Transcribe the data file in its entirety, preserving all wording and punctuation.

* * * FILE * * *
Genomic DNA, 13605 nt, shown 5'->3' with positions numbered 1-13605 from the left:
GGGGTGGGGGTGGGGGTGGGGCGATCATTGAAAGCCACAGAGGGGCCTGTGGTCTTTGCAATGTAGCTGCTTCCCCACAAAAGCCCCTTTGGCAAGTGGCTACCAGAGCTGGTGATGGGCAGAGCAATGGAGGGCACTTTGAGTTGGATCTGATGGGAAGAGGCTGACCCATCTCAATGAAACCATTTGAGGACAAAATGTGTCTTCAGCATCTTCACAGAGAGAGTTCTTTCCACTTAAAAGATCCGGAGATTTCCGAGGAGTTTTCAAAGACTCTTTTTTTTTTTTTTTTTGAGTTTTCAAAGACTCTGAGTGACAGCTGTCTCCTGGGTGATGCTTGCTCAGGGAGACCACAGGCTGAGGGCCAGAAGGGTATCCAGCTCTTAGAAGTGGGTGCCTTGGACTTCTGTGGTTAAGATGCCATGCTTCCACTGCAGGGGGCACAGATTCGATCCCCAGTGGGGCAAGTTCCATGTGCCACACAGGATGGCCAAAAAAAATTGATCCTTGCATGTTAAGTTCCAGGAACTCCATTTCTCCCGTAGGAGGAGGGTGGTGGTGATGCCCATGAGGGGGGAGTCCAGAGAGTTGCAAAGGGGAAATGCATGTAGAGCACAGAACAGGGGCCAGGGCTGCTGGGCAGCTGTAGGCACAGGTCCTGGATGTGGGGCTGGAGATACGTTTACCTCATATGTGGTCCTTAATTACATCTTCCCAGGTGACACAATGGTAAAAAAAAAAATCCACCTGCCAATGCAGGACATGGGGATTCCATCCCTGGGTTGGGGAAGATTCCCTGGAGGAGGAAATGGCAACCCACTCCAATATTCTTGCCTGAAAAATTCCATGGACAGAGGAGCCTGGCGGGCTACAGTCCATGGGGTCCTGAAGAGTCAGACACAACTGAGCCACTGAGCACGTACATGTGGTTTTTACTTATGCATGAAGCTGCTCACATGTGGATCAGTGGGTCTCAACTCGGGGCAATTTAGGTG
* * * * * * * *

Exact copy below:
Genomic DNA, 13605 nt, shown 5'->3' with positions numbered 1-13605 from the left:
GGGGTGGGGGTGGGGGTGGGGCGATCATTGAAAGCCACAGAGGGGCCTGTGGTCTTTGCAATGTAGCTGCTTCCCCACAAAAGCCCCTTTGGCAAGTGGCTACCAGAGCTGGTGATGGGCAGAGCAATGGAGGGCACTTTGAGTTGGATCTGATGGGAAGAGGCTGACCCATCTCAATGAAACCATTTGAGGACAAAATGTGTCTTCAGCATCTTCACAGAGAGAGTTCTTTCCACTTAAAAGATCCGGAGATTTCCGAGGAGTTTTCAAAGACTCTTTTTTTTTTTTTTTTTGAGTTTTCAAAGACTCTGAGTGACAGCTGTCTCCTGGGTGATGCTTGCTCAGGGAGACCACAGGCTGAGGGCCAGAAGGGTATCCAGCTCTTAGAAGTGGGTGCCTTGGACTTCTGTGGTTAAGATGCCATGCTTCCACTGCAGGGGGCACAGATTCGATCCCCAGTGGGGCAAGTTCCATGTGCCACACAGGATGGCCAAAAAAAATTGATCCTTGCATGTTAAGTTCCAGGAACTCCATTTCTCCCGTAGGAGGAGGGTGGTGGTGATGCCCATGAGGGGGGAGTCCAGAGAGTTGCAAAGGGGAAATGCATGTAGAGCACAGAACAGGGGCCAGGGCTGCTGGGCAGCTGTAGGCACAGGTCCTGGATGTGGGGCTGGAGATACGTTTACCTCATATGTGGTCCTTAATTACATCTTCCCAGGTGACACAATGGTAAAAAAAAAAATCCACCTGCCAATGCAGGACATGGGGATTCCATCCCTGGGTTGGGGAAGATTCCCTGGAGGAGGAAATGGCAACCCACTCCAATATTCTTGCCTGAAAAATTCCATGGACAGAGGAGCCTGGCGGGCTACAGTCCATGGGGTCCTGAAGAGTCAGACACAACTGAGCCACTGAGCACGTACATGTGGTTTTTACTTATGCATGAAGCTGCTCACATGTGGATCAGTGGGTCTCAACTCGGGGCAATTTAGGTG